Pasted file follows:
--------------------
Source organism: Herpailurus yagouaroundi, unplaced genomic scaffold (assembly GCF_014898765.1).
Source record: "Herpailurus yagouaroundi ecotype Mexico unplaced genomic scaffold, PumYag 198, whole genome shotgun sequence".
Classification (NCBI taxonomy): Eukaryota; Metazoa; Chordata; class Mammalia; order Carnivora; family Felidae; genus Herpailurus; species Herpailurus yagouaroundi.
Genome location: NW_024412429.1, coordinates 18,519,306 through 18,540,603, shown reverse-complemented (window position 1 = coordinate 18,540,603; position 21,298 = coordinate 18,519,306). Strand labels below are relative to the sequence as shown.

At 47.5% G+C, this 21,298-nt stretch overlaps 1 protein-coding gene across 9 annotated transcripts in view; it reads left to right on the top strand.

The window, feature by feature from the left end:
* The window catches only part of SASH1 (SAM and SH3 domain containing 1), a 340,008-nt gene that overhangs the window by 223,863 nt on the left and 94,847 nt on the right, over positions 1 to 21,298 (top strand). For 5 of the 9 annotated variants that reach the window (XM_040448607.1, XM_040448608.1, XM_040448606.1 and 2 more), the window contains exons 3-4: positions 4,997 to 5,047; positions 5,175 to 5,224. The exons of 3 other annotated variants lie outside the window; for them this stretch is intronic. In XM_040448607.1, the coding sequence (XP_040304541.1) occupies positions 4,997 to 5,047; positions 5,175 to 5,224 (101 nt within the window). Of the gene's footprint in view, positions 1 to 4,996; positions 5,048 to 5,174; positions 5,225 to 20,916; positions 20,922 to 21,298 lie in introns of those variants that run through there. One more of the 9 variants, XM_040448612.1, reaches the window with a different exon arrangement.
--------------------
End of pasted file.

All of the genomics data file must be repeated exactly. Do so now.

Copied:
Source organism: Herpailurus yagouaroundi, unplaced genomic scaffold (assembly GCF_014898765.1).
Source record: "Herpailurus yagouaroundi ecotype Mexico unplaced genomic scaffold, PumYag 198, whole genome shotgun sequence".
Classification (NCBI taxonomy): Eukaryota; Metazoa; Chordata; class Mammalia; order Carnivora; family Felidae; genus Herpailurus; species Herpailurus yagouaroundi.
Genome location: NW_024412429.1, coordinates 18,519,306 through 18,540,603, shown reverse-complemented (window position 1 = coordinate 18,540,603; position 21,298 = coordinate 18,519,306). Strand labels below are relative to the sequence as shown.

At 47.5% G+C, this 21,298-nt stretch overlaps 1 protein-coding gene across 9 annotated transcripts in view; it reads left to right on the top strand.

The window, feature by feature from the left end:
* The window catches only part of SASH1 (SAM and SH3 domain containing 1), a 340,008-nt gene that overhangs the window by 223,863 nt on the left and 94,847 nt on the right, over positions 1 to 21,298 (top strand). For 5 of the 9 annotated variants that reach the window (XM_040448607.1, XM_040448608.1, XM_040448606.1 and 2 more), the window contains exons 3-4: positions 4,997 to 5,047; positions 5,175 to 5,224. The exons of 3 other annotated variants lie outside the window; for them this stretch is intronic. In XM_040448607.1, the coding sequence (XP_040304541.1) occupies positions 4,997 to 5,047; positions 5,175 to 5,224 (101 nt within the window). Of the gene's footprint in view, positions 1 to 4,996; positions 5,048 to 5,174; positions 5,225 to 20,916; positions 20,922 to 21,298 lie in introns of those variants that run through there. One more of the 9 variants, XM_040448612.1, reaches the window with a different exon arrangement.